Not to be confused with BrokenMUGEN.
BrokenMUGEN (sometimes referred to as BrokenMUGEN HR and BrokenMUGEN HD) was a series of unauthorized modifications to the WinMUGEN engine made by Vyx circa 2009. The modified engine, as well as its creator, were the center of a large controversy regarding both M.U.G.E.N community ethics and the M.U.G.E.N engine's copyright status. The project was discontinued after the creator received a Cease & Desist order from Elecbyte's legal firm.
- MENU: 640x480 Pixels 32 bits max
- DISPLAY FIGHT VS: 640x480 Pixels 32 bits max
- SELECT SCREEN: 1280x960 Pixels 32 bits max
- 96 slots with Little portraits HD format 98*58 pixels
- Bigs portraits HD format 240*280 pixels
- HR compatability 640*480 (indicate hires=0 in the "nameofthestage.def")
- HD compatibility 1280*960
- LR compatibility 320*240 (xscale,yscale = 1)
- HR compatibility 640*480 (xscale,yscale = 0.5)
- HD compatibility 1280*960 (xscale,yscale = 0.25)
Purported to be the first version of M.U.G.E.N have full HD support, evidence would later surface that would contradict these claims. The most obvious evidence was that M.U.G.E.N 1.0, which was officially released to the public by Elecbyte only a few months earlier, also supported HD resolution characters and stages. The creator would later claim that development of HD support began in advance of M.U.G.E.N 1.0's release, despite its much lower quality. Through the use of hex editing tools, members of The Mugen Fighters Guild would later show evidence that BrokenMUGEN was, in fact, a simple modification of the WinMUGEN engine, which would have been disallowed by Elecbyte's M.U.G.E.N license.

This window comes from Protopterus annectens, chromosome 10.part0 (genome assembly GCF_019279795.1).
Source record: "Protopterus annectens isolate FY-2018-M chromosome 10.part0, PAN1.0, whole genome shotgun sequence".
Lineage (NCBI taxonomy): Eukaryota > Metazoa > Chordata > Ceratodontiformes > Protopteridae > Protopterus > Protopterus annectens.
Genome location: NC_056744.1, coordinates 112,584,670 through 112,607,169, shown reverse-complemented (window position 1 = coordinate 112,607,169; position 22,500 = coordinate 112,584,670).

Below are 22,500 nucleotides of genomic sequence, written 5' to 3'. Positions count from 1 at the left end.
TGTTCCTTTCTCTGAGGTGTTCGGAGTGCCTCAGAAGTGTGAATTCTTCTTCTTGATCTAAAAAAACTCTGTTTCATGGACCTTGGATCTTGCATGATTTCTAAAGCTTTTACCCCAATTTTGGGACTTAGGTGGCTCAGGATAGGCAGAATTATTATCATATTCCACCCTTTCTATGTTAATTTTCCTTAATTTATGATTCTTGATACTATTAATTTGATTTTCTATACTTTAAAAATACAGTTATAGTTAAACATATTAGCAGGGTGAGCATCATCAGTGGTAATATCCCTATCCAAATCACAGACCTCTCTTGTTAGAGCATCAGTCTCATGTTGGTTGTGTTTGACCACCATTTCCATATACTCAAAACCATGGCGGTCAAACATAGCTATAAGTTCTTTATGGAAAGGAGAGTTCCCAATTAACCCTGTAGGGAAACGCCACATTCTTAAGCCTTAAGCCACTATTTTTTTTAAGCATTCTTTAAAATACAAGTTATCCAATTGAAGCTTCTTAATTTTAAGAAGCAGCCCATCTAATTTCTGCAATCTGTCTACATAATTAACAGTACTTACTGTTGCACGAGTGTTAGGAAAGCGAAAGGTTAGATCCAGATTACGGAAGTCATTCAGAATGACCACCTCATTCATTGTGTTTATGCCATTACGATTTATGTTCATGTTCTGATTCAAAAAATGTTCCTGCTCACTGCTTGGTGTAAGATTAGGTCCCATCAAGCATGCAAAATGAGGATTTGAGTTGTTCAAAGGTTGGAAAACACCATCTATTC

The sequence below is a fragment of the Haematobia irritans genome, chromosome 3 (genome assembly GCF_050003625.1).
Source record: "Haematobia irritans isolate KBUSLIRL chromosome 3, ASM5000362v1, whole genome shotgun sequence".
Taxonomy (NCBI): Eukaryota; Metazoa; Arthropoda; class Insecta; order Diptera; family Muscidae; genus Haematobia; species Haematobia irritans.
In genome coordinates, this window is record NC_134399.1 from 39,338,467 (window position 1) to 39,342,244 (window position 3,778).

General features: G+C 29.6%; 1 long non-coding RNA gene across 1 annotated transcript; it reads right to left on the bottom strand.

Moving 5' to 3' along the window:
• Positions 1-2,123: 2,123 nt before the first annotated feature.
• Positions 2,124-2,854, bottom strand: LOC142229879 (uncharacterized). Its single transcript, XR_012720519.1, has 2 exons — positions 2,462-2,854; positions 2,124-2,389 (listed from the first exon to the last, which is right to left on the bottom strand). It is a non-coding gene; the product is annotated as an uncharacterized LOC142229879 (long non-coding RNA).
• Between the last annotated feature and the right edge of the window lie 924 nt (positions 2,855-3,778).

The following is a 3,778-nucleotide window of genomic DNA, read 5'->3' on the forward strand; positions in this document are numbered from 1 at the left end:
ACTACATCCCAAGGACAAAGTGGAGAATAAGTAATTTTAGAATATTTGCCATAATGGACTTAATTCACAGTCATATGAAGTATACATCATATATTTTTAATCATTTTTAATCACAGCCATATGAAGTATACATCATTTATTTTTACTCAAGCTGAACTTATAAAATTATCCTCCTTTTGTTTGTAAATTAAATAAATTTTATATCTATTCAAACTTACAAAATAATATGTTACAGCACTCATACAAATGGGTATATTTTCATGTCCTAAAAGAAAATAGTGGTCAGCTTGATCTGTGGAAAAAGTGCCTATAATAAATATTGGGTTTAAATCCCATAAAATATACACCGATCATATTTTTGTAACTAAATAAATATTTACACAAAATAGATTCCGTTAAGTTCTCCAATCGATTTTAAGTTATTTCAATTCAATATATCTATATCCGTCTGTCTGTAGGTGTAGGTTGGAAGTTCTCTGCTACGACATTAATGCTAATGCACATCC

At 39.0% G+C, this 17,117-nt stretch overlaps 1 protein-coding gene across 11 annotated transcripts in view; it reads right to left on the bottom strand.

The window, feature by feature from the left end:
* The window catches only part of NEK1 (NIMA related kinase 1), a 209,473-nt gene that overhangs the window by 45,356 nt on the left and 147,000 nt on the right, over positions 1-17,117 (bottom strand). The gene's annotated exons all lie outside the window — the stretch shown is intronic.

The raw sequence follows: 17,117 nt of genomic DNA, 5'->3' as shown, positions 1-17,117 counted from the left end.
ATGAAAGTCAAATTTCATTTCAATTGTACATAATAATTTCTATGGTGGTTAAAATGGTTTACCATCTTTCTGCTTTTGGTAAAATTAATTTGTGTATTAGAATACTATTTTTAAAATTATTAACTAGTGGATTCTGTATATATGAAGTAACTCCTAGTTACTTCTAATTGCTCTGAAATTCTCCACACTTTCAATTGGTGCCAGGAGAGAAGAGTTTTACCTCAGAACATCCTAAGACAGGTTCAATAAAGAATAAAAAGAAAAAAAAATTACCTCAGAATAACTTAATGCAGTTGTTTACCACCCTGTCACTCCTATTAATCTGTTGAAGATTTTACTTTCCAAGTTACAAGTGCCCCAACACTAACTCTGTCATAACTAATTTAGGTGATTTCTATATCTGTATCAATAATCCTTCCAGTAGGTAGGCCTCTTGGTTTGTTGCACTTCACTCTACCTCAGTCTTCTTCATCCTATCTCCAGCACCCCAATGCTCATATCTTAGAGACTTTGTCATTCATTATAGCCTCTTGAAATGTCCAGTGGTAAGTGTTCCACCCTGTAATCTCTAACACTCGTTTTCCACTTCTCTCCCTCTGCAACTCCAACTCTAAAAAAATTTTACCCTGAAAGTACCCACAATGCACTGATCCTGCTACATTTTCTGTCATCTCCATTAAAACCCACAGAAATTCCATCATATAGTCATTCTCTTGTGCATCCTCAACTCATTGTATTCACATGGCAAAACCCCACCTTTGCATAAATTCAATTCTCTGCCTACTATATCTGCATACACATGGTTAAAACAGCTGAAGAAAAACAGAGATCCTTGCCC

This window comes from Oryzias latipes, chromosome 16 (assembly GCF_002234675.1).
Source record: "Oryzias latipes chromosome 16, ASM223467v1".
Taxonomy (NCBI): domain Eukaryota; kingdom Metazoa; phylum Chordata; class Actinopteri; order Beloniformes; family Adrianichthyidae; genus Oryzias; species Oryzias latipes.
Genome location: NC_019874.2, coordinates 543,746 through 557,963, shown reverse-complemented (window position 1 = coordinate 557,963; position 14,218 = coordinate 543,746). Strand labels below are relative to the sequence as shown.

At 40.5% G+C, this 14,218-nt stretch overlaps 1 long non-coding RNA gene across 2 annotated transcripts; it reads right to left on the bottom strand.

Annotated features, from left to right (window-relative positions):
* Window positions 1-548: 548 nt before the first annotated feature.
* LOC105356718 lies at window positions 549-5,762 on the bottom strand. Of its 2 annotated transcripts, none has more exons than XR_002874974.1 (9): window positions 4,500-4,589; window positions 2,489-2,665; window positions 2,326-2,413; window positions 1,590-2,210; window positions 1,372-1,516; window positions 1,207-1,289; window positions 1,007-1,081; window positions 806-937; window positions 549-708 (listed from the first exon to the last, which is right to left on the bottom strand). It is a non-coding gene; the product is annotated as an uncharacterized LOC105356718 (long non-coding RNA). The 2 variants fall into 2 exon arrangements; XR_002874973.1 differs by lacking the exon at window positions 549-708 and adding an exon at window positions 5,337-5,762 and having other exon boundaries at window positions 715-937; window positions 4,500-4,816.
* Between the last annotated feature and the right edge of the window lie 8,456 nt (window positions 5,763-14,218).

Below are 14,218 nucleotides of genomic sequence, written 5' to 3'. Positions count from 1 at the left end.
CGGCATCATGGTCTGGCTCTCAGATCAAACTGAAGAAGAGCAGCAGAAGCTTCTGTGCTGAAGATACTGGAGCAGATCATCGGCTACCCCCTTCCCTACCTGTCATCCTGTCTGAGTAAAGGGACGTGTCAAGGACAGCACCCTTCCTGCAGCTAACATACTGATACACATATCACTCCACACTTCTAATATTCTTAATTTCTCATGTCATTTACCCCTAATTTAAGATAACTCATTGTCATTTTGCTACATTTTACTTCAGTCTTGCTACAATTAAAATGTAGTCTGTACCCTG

Following these events, Vyx would later falsely claim that the WinMUGEN engine's license was no longer valid due to French copyright laws governing "abandonware", which would place the engine in the public domain. Were this to be true, this would have allowed him to legally modify, and ultimately sell, the engine. When confronted about Elecbyte's return in 2009, he would later try to justify these claims with the argument that Elecbyte, despite using the same name, was not the same entity that initially released the WinMUGEN engine in 2002 and, thus, their status as the engine's copyright holder was not valid. These ambiguous claims were widely rejected by many members of various M.U.G.E.N communities, including those on the official Elecbyte forums.
In addition to the dubious copyright claims by the creator, the engine itself came prepackaged with various content made by other M.U.G.E.N authors, all of which were never credited, nor did the creators of the engine seek permission from these authors to include their works in the engine.